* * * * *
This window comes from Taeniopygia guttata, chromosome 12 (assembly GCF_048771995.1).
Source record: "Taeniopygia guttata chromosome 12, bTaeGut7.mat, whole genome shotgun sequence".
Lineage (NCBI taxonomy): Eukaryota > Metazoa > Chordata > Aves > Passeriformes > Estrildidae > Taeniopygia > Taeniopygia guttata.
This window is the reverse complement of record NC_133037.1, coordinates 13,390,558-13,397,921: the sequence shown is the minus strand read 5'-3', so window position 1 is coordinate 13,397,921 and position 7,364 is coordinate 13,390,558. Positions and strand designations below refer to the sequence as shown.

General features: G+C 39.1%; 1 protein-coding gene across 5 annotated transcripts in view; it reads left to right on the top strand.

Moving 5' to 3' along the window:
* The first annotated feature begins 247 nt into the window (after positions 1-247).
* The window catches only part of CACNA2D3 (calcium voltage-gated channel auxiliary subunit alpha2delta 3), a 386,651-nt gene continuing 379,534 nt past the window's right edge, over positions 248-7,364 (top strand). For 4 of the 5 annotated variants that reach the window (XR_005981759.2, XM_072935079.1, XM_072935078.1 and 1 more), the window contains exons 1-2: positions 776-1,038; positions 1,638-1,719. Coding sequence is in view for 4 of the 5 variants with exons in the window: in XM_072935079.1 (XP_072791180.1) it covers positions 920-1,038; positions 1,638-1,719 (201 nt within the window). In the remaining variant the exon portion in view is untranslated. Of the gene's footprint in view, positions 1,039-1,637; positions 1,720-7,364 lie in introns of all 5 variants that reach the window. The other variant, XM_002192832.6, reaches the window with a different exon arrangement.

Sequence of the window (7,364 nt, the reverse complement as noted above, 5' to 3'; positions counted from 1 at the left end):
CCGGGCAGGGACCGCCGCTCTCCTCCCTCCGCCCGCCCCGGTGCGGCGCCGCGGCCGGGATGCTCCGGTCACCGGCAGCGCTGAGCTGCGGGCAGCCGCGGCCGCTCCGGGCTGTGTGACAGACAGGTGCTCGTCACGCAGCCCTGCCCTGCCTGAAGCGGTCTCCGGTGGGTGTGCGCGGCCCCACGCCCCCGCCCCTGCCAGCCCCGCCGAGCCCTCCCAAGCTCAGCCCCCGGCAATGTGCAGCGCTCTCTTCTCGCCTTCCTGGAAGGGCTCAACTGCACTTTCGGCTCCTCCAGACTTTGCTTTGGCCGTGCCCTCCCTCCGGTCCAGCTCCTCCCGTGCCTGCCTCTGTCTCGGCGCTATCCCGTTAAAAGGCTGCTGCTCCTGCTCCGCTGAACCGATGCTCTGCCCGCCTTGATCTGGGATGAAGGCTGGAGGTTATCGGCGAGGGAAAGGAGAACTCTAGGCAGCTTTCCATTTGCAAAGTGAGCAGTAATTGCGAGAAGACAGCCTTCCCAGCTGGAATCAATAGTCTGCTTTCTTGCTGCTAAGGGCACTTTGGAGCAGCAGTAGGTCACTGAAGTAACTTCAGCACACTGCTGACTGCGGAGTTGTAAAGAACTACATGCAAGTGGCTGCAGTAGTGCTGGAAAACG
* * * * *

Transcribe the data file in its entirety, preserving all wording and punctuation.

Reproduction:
This window comes from Taeniopygia guttata, chromosome 12 (assembly GCF_048771995.1).
Source record: "Taeniopygia guttata chromosome 12, bTaeGut7.mat, whole genome shotgun sequence".
Lineage (NCBI taxonomy): Eukaryota > Metazoa > Chordata > Aves > Passeriformes > Estrildidae > Taeniopygia > Taeniopygia guttata.
This window is the reverse complement of record NC_133037.1, coordinates 13,390,558-13,397,921: the sequence shown is the minus strand read 5'-3', so window position 1 is coordinate 13,397,921 and position 7,364 is coordinate 13,390,558. Positions and strand designations below refer to the sequence as shown.

General features: G+C 39.1%; 1 protein-coding gene across 5 annotated transcripts in view; it reads left to right on the top strand.

Moving 5' to 3' along the window:
* The first annotated feature begins 247 nt into the window (after positions 1-247).
* The window catches only part of CACNA2D3 (calcium voltage-gated channel auxiliary subunit alpha2delta 3), a 386,651-nt gene continuing 379,534 nt past the window's right edge, over positions 248-7,364 (top strand). For 4 of the 5 annotated variants that reach the window (XR_005981759.2, XM_072935079.1, XM_072935078.1 and 1 more), the window contains exons 1-2: positions 776-1,038; positions 1,638-1,719. Coding sequence is in view for 4 of the 5 variants with exons in the window: in XM_072935079.1 (XP_072791180.1) it covers positions 920-1,038; positions 1,638-1,719 (201 nt within the window). In the remaining variant the exon portion in view is untranslated. Of the gene's footprint in view, positions 1,039-1,637; positions 1,720-7,364 lie in introns of all 5 variants that reach the window. The other variant, XM_002192832.6, reaches the window with a different exon arrangement.

Sequence of the window (7,364 nt, the reverse complement as noted above, 5' to 3'; positions counted from 1 at the left end):
CCGGGCAGGGACCGCCGCTCTCCTCCCTCCGCCCGCCCCGGTGCGGCGCCGCGGCCGGGATGCTCCGGTCACCGGCAGCGCTGAGCTGCGGGCAGCCGCGGCCGCTCCGGGCTGTGTGACAGACAGGTGCTCGTCACGCAGCCCTGCCCTGCCTGAAGCGGTCTCCGGTGGGTGTGCGCGGCCCCACGCCCCCGCCCCTGCCAGCCCCGCCGAGCCCTCCCAAGCTCAGCCCCCGGCAATGTGCAGCGCTCTCTTCTCGCCTTCCTGGAAGGGCTCAACTGCACTTTCGGCTCCTCCAGACTTTGCTTTGGCCGTGCCCTCCCTCCGGTCCAGCTCCTCCCGTGCCTGCCTCTGTCTCGGCGCTATCCCGTTAAAAGGCTGCTGCTCCTGCTCCGCTGAACCGATGCTCTGCCCGCCTTGATCTGGGATGAAGGCTGGAGGTTATCGGCGAGGGAAAGGAGAACTCTAGGCAGCTTTCCATTTGCAAAGTGAGCAGTAATTGCGAGAAGACAGCCTTCCCAGCTGGAATCAATAGTCTGCTTTCTTGCTGCTAAGGGCACTTTGGAGCAGCAGTAGGTCACTGAAGTAACTTCAGCACACTGCTGACTGCGGAGTTGTAAAGAACTACATGCAAGTGGCTGCAGTAGTGCTGGAAAACG